Yes, it is true that leaving Islam, in an Islamic state, can be a reason for someone to be put to death. Note the caveat: in an Islamic state. We do not have any Islamic state today; only Muslim countries who mix some parts of Islamic law with other types of law.
I think the question you're asking is more about why this might be the case. As you mentioned, ...
There are two different things here. Firstly, let me begin asking one question...
"What is the punishment for treason in most countries?"
In most countries (almost all) in the punishment for treason is death.
This would be for spying, attacking ones own country etc. This applies all the more on the military.
In the time of the Prophet (pbuh) most people ...
I'll quote in the following a few evidences that can be used to describe and
deduce rulings for apostates.
From the Qur'an:
... . And whoever of you reverts from his religion [to disbelief] and dies while he is a disbeliever - for those, their deeds have become worthless in this world and the Hereafter, and those are the companions of ...
The reconciliation is that one is a general ruling (عموم), while the other is about a specific case (خصوص), i.e. an exception.
A true contradiction would have existed if:
the hadith too had a generic scope, e.g if it said "kill every non-muslim" OR
the verse too had a specific scope, and the specified subject was the same group e.g. if it said "let there ...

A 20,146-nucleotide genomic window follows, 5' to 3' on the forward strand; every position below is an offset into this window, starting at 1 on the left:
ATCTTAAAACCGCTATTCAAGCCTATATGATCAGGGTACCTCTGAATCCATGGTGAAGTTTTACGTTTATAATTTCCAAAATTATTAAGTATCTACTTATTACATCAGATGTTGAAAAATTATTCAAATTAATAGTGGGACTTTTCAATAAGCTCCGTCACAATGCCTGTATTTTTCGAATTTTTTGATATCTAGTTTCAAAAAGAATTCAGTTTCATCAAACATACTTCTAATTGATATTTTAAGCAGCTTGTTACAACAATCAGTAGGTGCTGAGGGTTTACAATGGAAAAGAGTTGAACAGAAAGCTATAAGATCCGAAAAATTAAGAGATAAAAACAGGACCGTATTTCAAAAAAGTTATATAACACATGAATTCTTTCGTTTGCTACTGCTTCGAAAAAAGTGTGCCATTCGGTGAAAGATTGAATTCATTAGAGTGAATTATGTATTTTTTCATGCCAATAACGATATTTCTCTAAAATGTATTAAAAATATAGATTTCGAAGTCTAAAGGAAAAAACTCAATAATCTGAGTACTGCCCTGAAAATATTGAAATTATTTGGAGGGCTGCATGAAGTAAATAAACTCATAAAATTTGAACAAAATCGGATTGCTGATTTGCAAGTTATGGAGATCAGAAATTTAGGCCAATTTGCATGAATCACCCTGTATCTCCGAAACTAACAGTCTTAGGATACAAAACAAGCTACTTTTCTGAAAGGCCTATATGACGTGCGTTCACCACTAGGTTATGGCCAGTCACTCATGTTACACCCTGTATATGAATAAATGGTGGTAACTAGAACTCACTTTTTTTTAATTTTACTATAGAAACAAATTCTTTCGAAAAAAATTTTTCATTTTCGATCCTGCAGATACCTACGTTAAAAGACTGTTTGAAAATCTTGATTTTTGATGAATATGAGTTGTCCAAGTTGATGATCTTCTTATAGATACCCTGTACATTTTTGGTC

A Muslim who turns back from Islam and returns to disbelief is called a مرتد
(murtad) in Islamic jurisprudence.
The basis of this is the usage of the term in the Quran:
ومن يرتدد منكم عن دينه فيمت وهو كافر فأولئك حبطت أعمالهم في الدنيا والآخرة
And whoever of you reverts from his religion [to disbelief] and dies while he is a disbeliever - for ...
This is not true. It was a false claim made my Dr. Hisham Kamali and he has been proven wrong from Ibn Taymiya's own literature.
Ibn Taymiya made his views very clear in his book "As-Sarim al-Maslool 'ala Shatim ar-Rasool" 3/696
على خصوصها وكلاهما قد قام الدليل على وجوب قتل صاحبها والادلة الدالة على سقوط القتل بالتوبة لا تعم القسمين بل انما تدل على ...
My dear friend, don't worry. In Islam there's no restriction of repenting within 3 days. A person can repent until he reaches the state of Naza’, (just before death, when he sees angles coming to take out his soul). In fact, Allah not only forgives the one who repents, but also loves those who asks for forgiveness from Allah.
In Surah-e-Az-Zumar, verse #53 ...
Anybody can call anyone else an apostate. The real question is, who is taken seriously when that is done? In general, this is the job of a scholar, not the layman. Someone trained in the sciences of the religion to a high level.
Scholars are extremely wary of specific assertions of the status of someone's faith, simply because it is almost impossible to ...
If someone leaves Islam, either for a short of a long period of time, and later wants to come back and repent, what are the necessary steps?
Only repentance and saying Shahada again is enough. Allah forgives all sins if the believer repents:
قُلْ يَا عِبَادِيَ الَّذِينَ أَسْرَفُوا عَلَىٰ أَنفُسِهِمْ لَا
تَقْنَطُوا مِن رَّحْمَةِ اللَّهِ ۚ إِنَّ ...
"Apostasy" does not refer to beliefs, but rather political loyalties in this context.